MLB paying tribute to civil rights pioneers

Major League Baseball is coming to the home of the Rev. Martin Luther King Jr. to pay tribute to those whose life’s work embodies the spirit of the Civil Rights movement.

ATLANTA — Major League Baseball is coming to the home of the Rev. Martin Luther King Jr. to pay tribute to those whose life’s work embodies the spirit of the Civil Rights movement.

Before Rosa Parks refused to give up her seat on a Montgomery bus, or black and white Americans fought side by side in the armed forces, Jackie Robinson dared to desegregate the U.S.’s favourite pastime.

For their efforts, baseball will honour Academy-award winner Morgan Freeman, Hall of Famer Ernie Banks and Grammy Award-winning artist Carlos Santana during its annual Civil Rights weekend.

“Baseball has played a unique role in advancing the civil rights struggle in that Jackie Robinson breaking the baseball colour line in 1947 challenged and changed the American climate,” said the Rev. Jesse Jackson, who will participate in this weekend’s events. “It’s hard to imagine how many children were named after Jackie Robinson. In every barber shop, every beauty shop, every church . . . he was a cultural frame of reference.

“He was a celebrity who opened up closed doors, and his role had a tremendous impact on our culture. This game is within that tradition.”

And of course MLB couldn’t come to Atlanta and not pay tribute to Braves’ legend Hank Aaron. There will be a special tribute to the Hall of Fame outfielder. Jimmie Lee Solomon, MLB’s executive vice-president for baseball development, says the weekend is as much about the future as it is the past.

“What baseball did was provide a platform that allowed the entire nation to sit back and watch an African-American actually play with white players — not only to interact with them, but to succeed with them, without rancour or backlash.” Solomon said. “This allows us to rededicate ourselves to inclusion and diversity in the present, recognizing the strides we still need to take on and off the field.”

This weekend’s event, during the Braves-Philadelphia Phillies three-game series, will also feature a roundtable discussion Friday at Ebenezer Baptist Church — where King preached from 1960 until his death — about baseball’s role as an American social institution.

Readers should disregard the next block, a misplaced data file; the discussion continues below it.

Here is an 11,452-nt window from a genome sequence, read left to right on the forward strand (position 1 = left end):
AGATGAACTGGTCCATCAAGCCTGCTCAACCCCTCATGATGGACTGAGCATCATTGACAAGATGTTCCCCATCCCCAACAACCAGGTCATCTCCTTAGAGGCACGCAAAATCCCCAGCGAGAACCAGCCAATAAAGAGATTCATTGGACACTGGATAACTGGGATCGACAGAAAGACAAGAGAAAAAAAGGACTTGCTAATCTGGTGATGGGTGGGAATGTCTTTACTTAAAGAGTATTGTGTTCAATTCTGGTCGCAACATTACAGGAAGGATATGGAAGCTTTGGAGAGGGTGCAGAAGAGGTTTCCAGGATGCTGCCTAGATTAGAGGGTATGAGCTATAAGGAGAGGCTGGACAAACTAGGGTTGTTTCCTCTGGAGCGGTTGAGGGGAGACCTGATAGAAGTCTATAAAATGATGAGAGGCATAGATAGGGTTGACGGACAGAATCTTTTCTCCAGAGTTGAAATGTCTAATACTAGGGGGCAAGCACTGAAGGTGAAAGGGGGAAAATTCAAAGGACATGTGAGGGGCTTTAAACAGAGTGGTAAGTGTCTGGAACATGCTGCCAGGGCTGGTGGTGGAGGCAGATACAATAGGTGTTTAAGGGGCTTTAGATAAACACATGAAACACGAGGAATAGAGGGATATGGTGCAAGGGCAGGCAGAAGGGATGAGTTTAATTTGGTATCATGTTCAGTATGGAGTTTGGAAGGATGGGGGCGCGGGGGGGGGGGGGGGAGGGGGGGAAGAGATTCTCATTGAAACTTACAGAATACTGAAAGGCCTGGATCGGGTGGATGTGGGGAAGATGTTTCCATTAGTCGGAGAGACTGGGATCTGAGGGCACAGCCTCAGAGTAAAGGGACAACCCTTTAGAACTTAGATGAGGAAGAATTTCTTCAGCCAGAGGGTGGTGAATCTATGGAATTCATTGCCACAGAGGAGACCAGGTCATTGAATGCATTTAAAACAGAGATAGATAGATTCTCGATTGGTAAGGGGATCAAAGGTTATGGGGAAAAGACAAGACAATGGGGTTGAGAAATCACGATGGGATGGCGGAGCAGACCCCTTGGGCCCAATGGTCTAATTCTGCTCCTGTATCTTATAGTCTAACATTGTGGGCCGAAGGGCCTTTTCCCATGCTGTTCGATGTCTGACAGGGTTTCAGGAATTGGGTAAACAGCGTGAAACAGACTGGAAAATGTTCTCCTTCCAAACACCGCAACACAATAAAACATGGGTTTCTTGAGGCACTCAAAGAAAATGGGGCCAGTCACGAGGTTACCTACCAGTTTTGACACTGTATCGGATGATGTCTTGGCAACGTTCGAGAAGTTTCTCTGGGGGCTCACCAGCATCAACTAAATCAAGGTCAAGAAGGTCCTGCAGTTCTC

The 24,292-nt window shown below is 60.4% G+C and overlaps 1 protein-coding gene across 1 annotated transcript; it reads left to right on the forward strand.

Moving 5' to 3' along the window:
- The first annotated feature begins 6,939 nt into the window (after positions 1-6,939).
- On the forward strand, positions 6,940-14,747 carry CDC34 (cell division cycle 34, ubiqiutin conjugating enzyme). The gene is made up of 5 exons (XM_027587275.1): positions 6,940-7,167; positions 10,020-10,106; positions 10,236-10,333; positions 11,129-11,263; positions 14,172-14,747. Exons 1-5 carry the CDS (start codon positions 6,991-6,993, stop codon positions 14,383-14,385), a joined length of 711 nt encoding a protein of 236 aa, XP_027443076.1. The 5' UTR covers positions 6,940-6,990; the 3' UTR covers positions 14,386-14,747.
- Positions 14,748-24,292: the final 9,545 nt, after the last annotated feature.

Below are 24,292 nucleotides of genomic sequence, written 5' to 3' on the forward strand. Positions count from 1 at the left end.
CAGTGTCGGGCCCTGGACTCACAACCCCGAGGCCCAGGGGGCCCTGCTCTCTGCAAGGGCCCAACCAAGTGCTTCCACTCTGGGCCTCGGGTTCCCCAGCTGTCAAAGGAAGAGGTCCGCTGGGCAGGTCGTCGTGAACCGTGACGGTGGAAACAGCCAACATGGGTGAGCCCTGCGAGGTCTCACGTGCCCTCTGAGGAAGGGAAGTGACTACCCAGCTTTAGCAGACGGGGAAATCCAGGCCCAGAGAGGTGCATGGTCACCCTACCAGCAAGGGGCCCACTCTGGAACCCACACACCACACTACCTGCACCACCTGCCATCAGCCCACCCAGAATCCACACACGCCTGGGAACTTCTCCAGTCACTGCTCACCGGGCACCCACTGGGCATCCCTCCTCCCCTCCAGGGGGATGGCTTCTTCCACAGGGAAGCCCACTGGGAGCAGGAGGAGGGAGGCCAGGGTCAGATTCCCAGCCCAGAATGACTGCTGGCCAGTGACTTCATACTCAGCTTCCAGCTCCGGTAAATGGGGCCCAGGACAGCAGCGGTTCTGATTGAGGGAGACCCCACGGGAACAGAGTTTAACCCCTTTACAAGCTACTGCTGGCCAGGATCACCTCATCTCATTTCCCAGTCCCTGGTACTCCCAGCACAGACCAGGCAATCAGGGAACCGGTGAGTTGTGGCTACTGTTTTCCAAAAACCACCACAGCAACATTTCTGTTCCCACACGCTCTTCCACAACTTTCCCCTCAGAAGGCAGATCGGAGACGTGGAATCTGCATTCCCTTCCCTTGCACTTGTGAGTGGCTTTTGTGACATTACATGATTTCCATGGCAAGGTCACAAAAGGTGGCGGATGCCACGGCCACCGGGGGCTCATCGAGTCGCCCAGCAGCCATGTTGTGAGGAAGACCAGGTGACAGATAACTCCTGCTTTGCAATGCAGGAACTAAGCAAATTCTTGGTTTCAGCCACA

“When I was a kid, the biggest thing in the black community was the Brooklyn Dodgers,” said Freeman, who will receive the Beacon of Hope Award for his work with children. “The Dodgers were way out front in integrating the team. It was a step forward in America’s realization of its own dream. It is sports that has the power to change the world.”

Former Dodger Don Newcombe will present Freeman’s award, which Freeman said he is amazed to receive.

After stops in Memphis, where King was assassinated in 1968, and Cincinnati, a key stop along the underground railroad, the game comes to the cradle of the civil rights movement, where King was born. The Atlanta Braves was also the first MLB franchise to come to the Deep South, arriving from Milwaukee in 1966 with future home run king Hank Aaron.

Aaron will be honoured as part of the weekend’s activities, which include the Beacon Awards Banquet on Saturday, where civil rights icon Rev. Joseph Lowery will give the keynote address.

Proceeds from the banquet will go toward the Martin Luther King Jr. Memorial Fund, and net proceeds from the game are donated to local and national charities including the National Association for the Advancement of Colored People, the National Civil Rights Museum and the Negro Leagues Museum.

The weekend will also focus on young people, with a youth summit planned for Saturday, as well as a concert featuring rapper Ludacris.

The slate of activities is also an effort to bring more blacks to baseball. African American participation in the sport has declined steadily for almost 15 years, according to the Institute for Diversity and Ethics in Sport, which posts an annual report card on the state of diversity in baseball. At the start of this year’s season, only 8.5 per cent of players were black, down from 10 per cent last year.

Solomon said baseball has several initiatives aimed at addressing the decline of black players on the field, but noted the 40 per cent overall minority rate for players.

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